Online forums can be fierce battlefields between those aligning themselves with various groups: conservatives, liberals, economists, ecologists, fundamentalists, atheists, globalists and nationalists, just to mention a few. Viewpoints can be strongly held and diametrically opposed. While civil discourse on such issues is necessary, civility is often the first casualty in these virtual wars.
How do we break the habitual pattern of taking sides and fighting about issues, whether they’re political, philosophical or scientific? In the acid environment of a conversation that’s a call to arms, no one is listening, let alone being convinced! So why all the vitriol?
Various explanations have been proffered. Electronic forums have led to increasingly inflammatory dialogue, as has the challenge of sensationalism feeding media sales. But there’s something more fundamental at the root of the problem.
Underlying the outrageous discourse, you can usually spot a “good guys versus bad guys” philosophy, which seems to be our cultural default. Unfortunately, that worldview lends itself perfectly to “othering”, the tendency to see our side as innocent and the other side as dumber, less informed and possibly malicious. As a technique, it’s great for justifying bullying or other abuse. (They deserve it!)
We all occasionally engage in othering and yet there is real danger in carrying it too far. According to psychologist and Stanford professor Phillip Zimbardo, one of the most important social processes that “grease the slippery slope of evil” is the dehumanization of others.
In reality, we are all capable of much harm, and conversely, we’re all capable of transformation given the right circumstances and motivation. Obviously then, accusations, insults and the aim to verbally conquer may be satisfying as ego candy but they’re counterproductive to communication. What is needed are ways to mutually educate, nurture understanding and restore dignity.
There is a Bahá’í belief that evil, as horrific as it can be, is the result of ignorance and the absence of admirable qualities. It almost goes without saying that education of the heart, based on empathy and compassion, is the only remedy in the long term, and every generation requires a renewed effort.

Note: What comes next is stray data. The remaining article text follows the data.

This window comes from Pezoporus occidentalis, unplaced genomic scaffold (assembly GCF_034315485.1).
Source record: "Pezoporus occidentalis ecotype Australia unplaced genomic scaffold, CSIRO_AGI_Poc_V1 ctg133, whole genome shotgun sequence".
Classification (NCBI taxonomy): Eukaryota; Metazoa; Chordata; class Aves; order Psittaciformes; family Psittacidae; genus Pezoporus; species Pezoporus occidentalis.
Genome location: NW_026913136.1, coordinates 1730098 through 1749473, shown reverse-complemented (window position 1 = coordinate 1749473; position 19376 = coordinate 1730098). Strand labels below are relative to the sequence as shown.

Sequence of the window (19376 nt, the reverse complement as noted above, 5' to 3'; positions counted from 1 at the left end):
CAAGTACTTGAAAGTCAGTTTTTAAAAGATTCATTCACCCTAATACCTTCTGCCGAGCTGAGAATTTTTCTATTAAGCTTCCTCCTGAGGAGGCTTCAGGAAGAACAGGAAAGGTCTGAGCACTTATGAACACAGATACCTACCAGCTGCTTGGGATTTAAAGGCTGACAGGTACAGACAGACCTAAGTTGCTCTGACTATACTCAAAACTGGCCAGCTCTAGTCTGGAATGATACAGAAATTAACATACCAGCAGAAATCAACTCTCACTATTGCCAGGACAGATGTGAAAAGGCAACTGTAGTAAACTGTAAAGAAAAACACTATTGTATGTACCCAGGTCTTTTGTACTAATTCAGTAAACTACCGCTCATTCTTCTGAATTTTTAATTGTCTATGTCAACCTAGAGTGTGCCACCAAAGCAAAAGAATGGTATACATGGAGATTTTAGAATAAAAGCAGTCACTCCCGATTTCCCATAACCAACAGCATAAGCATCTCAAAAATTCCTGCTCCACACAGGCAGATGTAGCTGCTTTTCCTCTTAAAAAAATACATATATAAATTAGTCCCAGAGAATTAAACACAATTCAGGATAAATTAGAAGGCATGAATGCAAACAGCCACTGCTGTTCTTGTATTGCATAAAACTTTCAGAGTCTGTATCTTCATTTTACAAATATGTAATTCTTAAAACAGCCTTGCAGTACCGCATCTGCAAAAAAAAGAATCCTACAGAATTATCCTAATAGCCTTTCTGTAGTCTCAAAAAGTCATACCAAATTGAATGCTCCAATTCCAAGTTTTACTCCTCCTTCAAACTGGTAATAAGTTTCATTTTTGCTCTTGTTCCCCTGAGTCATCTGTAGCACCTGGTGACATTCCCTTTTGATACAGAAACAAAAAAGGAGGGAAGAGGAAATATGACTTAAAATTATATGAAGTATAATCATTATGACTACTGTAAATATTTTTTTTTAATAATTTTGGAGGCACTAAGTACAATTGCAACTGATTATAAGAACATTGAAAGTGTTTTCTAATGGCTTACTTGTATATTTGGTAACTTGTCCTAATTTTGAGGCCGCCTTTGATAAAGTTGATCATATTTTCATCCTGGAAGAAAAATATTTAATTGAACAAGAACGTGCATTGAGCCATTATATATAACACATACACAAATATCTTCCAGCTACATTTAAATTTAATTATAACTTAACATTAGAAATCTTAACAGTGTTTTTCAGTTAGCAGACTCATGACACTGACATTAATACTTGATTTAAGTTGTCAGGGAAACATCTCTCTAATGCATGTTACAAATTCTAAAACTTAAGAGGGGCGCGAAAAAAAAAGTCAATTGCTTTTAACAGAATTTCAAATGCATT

Although the clash of ideas and vying with one another can lead to excellence, unity is seen as the highest goal. Truth is sought in that spirit, with the recognition that no person or group has a copyright on it and varying perspectives are needed for its discovery.
The ingredients are not lacking for a shift to a more nuanced view of human nature and healthier norms of social interaction. Science has enriched our knowledge of human behaviour and best practices have taught us the value of prevention through dialogue, inclusion and education.
The Bahá’í writings, like other spiritual scriptures, encourage us to remember our higher natures, our true identities, and to honour this in others.
“O son of Spirit! I created thee rich, why dost thou bring thyself down to poverty? Noble I made thee, wherewith dost thou abase thyself? … Turn thy sight unto thyself, that thou mayest find Me standing within thee, mighty, powerful and self-subsisting.”
Polarization is the result of a worldview based on domination and force, one that badly needs updating. A philosophy recognizing our essential unity and nobility is the only one worthy of a global civilization.
Sheila Flood is a member of the Bahá’í community of Saanich and Chair of the Victoria Multifaith Society.
You can read more articles on our interdaith blog, Spiritually Speaking, HERE
* This article was published in the print edition of the Times Colonist on Saturday, August 10th 2019